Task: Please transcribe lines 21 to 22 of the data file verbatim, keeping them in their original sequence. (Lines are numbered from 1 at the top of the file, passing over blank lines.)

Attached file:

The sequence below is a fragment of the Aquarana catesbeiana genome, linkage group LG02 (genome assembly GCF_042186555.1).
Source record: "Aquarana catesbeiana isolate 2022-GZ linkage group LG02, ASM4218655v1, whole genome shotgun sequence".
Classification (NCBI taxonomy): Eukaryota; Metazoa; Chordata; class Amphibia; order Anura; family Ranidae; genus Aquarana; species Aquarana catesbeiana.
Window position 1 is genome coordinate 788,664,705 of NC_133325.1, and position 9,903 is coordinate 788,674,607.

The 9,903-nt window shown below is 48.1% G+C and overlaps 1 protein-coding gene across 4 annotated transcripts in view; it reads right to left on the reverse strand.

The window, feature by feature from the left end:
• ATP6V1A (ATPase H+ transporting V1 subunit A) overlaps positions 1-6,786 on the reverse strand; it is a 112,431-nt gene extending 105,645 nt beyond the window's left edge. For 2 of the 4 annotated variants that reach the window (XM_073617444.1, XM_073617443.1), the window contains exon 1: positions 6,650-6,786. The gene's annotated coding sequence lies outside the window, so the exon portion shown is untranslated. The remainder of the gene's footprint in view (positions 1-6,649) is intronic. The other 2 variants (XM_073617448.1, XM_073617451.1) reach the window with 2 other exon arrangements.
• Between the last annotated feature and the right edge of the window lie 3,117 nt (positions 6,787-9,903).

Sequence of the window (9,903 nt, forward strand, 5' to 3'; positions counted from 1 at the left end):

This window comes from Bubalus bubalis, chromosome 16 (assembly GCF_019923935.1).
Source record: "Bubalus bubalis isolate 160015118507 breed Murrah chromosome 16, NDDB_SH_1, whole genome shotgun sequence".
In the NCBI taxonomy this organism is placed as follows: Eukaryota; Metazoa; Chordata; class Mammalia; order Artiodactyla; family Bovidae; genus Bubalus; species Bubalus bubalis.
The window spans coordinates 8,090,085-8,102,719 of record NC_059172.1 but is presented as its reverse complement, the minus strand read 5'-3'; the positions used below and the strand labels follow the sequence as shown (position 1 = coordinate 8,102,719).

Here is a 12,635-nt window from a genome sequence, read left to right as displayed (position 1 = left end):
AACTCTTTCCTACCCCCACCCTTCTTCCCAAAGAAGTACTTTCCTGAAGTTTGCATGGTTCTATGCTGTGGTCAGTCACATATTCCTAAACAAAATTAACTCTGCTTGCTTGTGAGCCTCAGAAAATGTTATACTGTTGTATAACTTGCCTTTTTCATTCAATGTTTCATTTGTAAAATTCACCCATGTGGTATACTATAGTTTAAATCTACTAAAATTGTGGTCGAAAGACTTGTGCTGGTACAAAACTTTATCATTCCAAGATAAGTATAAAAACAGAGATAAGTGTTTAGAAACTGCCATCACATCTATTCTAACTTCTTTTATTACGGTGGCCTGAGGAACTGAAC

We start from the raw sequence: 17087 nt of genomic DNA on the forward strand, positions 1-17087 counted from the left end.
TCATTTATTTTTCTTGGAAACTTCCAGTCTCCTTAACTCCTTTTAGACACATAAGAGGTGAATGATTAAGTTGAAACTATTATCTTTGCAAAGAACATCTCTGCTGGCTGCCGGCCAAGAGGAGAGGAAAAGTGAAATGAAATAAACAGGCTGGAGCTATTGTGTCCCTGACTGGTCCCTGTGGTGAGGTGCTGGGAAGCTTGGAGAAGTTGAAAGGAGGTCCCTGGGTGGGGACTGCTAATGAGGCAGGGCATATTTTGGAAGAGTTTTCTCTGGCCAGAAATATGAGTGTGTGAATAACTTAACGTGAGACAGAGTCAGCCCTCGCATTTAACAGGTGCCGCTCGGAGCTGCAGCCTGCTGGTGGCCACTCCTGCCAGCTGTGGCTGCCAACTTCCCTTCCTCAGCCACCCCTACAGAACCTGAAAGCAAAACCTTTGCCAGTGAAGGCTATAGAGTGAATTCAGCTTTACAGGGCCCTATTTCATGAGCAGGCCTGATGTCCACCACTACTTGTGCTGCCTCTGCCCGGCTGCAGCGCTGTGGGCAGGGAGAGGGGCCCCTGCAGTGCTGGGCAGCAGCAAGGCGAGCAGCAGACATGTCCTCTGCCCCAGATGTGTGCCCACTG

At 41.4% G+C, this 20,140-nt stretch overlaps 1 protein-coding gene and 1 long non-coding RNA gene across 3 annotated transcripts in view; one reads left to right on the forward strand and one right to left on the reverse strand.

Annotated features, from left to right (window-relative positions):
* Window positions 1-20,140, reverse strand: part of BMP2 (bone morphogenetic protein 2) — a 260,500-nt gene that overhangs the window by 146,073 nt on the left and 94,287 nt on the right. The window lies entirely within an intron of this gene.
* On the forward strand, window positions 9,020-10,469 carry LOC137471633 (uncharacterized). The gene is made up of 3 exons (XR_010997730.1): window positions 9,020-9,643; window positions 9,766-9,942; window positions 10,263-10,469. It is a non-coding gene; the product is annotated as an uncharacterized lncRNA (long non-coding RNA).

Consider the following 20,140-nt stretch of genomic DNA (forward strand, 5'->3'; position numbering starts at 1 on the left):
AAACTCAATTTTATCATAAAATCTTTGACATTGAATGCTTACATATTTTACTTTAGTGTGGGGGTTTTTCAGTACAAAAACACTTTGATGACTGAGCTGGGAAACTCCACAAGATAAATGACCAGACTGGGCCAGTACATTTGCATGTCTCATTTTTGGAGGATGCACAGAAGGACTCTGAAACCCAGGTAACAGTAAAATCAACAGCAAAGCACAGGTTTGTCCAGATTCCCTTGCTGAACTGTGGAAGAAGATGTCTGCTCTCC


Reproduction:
* On the forward strand, window positions 9,020-10,469 carry LOC137471633 (uncharacterized). The gene is made up of 3 exons (XR_010997730.1): window positions 9,020-9,643; window positions 9,766-9,942; window positions 10,263-10,469. It is a non-coding gene; the product is annotated as an uncharacterized lncRNA (long non-coding RNA).

Consider the following 20,140-nt stretch of genomic DNA (forward strand, 5'->3'; position numbering starts at 1 on the left):